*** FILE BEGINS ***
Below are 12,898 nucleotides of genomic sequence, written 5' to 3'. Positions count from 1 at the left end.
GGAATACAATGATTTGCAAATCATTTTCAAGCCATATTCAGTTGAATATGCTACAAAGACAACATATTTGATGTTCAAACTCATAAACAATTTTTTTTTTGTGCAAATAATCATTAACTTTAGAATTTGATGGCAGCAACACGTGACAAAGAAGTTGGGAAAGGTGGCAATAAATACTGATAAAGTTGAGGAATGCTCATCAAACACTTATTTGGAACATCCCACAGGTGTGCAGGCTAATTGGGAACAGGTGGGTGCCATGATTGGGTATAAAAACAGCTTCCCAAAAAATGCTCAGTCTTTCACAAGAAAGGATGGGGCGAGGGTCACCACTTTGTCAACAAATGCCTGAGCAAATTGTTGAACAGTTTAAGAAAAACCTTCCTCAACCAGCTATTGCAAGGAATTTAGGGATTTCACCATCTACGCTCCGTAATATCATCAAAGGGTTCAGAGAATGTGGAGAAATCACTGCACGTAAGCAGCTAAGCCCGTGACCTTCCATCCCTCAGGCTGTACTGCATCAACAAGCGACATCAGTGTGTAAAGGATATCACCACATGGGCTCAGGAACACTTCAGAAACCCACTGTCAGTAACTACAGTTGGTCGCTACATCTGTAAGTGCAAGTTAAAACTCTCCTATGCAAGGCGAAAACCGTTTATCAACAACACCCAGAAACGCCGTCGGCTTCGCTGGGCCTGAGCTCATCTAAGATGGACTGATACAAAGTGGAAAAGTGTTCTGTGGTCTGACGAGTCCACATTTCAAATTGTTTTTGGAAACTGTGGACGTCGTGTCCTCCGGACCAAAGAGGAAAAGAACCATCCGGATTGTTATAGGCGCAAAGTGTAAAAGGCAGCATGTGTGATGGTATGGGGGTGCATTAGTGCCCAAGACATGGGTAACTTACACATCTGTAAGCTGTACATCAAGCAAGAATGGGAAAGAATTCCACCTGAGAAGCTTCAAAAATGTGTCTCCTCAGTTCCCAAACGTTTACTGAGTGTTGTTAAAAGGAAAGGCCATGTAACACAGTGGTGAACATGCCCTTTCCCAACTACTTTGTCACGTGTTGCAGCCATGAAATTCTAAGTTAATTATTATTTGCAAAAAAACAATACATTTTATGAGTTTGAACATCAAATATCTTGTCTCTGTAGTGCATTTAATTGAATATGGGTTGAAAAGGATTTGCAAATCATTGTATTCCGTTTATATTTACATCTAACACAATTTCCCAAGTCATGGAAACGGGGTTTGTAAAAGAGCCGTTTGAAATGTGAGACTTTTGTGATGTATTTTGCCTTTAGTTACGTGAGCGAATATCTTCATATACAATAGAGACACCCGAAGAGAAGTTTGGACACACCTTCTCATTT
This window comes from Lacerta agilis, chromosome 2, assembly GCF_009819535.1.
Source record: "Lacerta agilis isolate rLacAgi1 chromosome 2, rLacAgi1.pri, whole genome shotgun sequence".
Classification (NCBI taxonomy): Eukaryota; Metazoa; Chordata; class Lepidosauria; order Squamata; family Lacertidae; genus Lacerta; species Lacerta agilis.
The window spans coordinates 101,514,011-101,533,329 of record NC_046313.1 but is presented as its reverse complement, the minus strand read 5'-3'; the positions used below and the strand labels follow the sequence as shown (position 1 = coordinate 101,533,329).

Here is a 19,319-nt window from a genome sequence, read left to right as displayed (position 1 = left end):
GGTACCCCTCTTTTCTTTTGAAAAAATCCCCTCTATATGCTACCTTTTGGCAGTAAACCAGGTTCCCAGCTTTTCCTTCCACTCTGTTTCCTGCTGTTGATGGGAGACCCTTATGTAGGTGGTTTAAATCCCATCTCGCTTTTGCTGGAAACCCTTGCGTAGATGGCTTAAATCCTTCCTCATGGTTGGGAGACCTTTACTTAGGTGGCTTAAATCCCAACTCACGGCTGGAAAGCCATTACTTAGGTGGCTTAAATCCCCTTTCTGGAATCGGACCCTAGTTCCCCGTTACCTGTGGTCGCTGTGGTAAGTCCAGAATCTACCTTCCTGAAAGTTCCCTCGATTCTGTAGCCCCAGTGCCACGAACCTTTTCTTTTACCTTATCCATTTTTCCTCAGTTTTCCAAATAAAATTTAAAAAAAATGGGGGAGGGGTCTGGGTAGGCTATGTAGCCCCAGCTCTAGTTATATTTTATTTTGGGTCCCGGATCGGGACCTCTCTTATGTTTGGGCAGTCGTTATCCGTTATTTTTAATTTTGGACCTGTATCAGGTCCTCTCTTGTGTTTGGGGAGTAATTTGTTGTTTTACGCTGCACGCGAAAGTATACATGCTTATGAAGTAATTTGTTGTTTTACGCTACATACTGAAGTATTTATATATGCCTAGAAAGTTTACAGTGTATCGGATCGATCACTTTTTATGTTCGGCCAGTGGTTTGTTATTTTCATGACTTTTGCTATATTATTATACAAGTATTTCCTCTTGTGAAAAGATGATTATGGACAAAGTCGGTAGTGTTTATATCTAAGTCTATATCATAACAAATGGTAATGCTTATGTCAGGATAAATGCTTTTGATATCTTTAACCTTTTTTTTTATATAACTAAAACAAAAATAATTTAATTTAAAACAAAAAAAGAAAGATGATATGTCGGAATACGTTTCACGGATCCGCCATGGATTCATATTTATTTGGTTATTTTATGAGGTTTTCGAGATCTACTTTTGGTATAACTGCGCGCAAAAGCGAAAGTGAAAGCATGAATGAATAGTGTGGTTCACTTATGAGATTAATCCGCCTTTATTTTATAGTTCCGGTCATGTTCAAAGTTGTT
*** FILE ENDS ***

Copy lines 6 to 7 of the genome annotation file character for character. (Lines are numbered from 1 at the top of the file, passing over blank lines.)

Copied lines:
The window spans coordinates 101,514,011-101,533,329 of record NC_046313.1 but is presented as its reverse complement, the minus strand read 5'-3'; the positions used below and the strand labels follow the sequence as shown (position 1 = coordinate 101,533,329).

Here is a 19,319-nt window from a genome sequence, read left to right as displayed (position 1 = left end):